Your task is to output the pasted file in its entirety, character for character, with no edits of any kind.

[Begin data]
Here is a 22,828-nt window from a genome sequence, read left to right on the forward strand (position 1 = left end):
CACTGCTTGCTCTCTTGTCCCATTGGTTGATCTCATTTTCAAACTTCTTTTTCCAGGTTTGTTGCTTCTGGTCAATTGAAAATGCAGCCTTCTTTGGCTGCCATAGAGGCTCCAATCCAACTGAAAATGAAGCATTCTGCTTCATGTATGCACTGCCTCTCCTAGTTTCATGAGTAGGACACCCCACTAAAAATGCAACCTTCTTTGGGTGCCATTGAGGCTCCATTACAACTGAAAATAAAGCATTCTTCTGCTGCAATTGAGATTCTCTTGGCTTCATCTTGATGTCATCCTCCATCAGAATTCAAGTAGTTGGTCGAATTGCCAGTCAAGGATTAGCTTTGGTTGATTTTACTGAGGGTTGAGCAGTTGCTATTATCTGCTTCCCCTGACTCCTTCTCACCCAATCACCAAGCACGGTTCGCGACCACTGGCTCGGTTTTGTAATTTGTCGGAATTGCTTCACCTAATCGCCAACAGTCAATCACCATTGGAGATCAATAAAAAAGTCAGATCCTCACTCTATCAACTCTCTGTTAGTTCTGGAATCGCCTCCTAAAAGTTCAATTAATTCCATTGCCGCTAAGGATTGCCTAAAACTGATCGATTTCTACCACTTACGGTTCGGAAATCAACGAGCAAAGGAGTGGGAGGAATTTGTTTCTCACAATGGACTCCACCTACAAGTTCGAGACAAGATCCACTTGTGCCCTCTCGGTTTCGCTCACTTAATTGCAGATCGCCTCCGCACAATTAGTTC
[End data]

Here is a 22,828-nt window from a genome sequence, read left to right on the forward strand (position 1 = left end):
CACTGCTTGCTCTCTTGTCCCATTGGTTGATCTCATTTTCAAACTTCTTTTTCCAGGTTTGTTGCTTCTGGTCAATTGAAAATGCAGCCTTCTTTGGCTGCCATAGAGGCTCCAATCCAACTGAAAATGAAGCATTCTGCTTCATGTATGCACTGCCTCTCCTAGTTTCATGAGTAGGACACCCCACTAAAAATGCAACCTTCTTTGGGTGCCATTGAGGCTCCATTACAACTGAAAATAAAGCATTCTTCTGCTGCAATTGAGATTCTCTTGGCTTCATCTTGATGTCATCCTCCATCAGAATTCAAGTAGTTGGTCGAATTGCCAGTCAAGGATTAGCTTTGGTTGATTTTACTGAGGGTTGAGCAGTTGCTATTATCTGCTTCCCCTGACTCCTTCTCACCCAATCACCAAGCACGGTTCGCGACCACTGGCTCGGTTTTGTAATTTGTCGGAATTGCTTCACCTAATCGCCAACAGTCAATCACCATTGGAGATCAATAAAAAAGTCAGATCCTCACTCTATCAACTCTCTGTTAGTTCTGGAATCGCCTCCTAAAAGTTCAATTAATTCCATTGCCGCTAAGGATTGCCTAAAACTGATCGATTTCTACCACTTACGGTTCGGAAATCAACGAGCAAAGGAGTGGGAGGAATTTGTTTCTCACAATGGACTCCACCTACAAGTTCGAGACAAGATCCACTTGTGCCCTCTCGGTTTCGCTCACTTAATTGCAGATCGCCTCCGCACAATTAGTTC